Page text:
Perhaps it was an influential event in your life that cemented the idea that you must be sweetness and light all the time or something truly terrible will happen. Are you compensating for some past mistake or loss that threatens to overwhelm you with guilt or shame?

Perhaps you simply had poor role models of engaging in normal conflict and resolving it. Your family  members might have stuffed their feelings until someone exploded--then everyone pretended nothing was happening. Or perhaps one family member with poor personal boundaries--or even a narcissistic, borderline or histrionic personality disorder--manipulated and emotionally blackmailed everyone in order to feel okay themselves, making authentic relationships impossible.

Get appropriate help

Not every conflict-avoidant person has a borderline personality parent who manipulated and emotionally blackmailed them to such a degree they'd rather throw themselves in front of a train than argue with someone. Extreme cases like this--and ones involving ongoing abuse--do call for professional help.

Others simply grew up with an authoritarian parent, and must re-parent themselves to a degree--gradually introducing themselves to freedoms that had been curtailed in childhood, and working to grow in self confidence.

Perhaps simply reading and doing exercises from a self-help book or joining an online forum will be enough to address some of the underlying issues.

Become a student of conflict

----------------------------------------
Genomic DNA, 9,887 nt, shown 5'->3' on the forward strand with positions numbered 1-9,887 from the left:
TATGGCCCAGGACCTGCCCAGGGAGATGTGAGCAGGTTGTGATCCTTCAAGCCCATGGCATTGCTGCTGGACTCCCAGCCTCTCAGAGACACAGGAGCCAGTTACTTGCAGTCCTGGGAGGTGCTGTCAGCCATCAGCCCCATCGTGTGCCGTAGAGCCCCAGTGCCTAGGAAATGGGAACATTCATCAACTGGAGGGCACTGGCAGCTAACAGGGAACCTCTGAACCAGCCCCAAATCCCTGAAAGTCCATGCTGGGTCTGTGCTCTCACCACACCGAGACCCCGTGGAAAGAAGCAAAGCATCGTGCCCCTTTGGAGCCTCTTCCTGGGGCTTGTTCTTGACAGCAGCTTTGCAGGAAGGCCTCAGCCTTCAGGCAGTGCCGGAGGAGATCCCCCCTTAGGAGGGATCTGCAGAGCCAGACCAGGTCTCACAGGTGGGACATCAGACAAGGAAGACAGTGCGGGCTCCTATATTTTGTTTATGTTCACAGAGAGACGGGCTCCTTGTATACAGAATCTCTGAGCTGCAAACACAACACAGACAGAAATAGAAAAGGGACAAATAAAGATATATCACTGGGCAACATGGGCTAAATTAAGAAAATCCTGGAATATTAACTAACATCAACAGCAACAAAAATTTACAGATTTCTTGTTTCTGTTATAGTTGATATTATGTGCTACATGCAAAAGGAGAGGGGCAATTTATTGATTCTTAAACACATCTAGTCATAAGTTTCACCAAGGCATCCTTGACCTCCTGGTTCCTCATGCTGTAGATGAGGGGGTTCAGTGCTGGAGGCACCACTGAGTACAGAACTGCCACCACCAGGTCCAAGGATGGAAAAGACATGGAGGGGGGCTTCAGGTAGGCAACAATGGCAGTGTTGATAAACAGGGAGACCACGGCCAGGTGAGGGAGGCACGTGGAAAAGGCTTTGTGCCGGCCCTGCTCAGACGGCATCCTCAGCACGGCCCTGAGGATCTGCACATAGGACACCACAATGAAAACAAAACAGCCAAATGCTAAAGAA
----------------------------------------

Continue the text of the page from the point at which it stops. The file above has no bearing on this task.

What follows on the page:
Obviously, you'll be most easily able to study conflict at a remove, in fictional settings. Taking forays into viewing films you wouldn't normally watch because of the interpersonal conflict squirm factor can be a way to do "exposure therapy" like phobia patients often do--having small, controlled experiences getting close to the feared thing.

Start with comic conflicts, as found in films for the younger set, such as Diary of a Wimpy Kid. Freaky Friday and Mean Girls.

Move up to dramas with low-simmer conflict like The Spectacular Now, Metropolitan, and Persuasion

As you get more comfortable, take on films with explosive interpersonal conflict, like The Talented Mr. Ripley, Closer, and The Celebration/Festen (Danish with subtitles).

As you watch each film, consider what each character wants and why. Note also what each character values, and how those values clash with others and within itself.

Begin building conflicts

All conflict has one of two positive roots: a desire or a value.

Before you consider any of the nasty stuff that scares you, answer these happier questions:

  • What does your protagonist want, crave, or long for?
  • What does your protagonist value?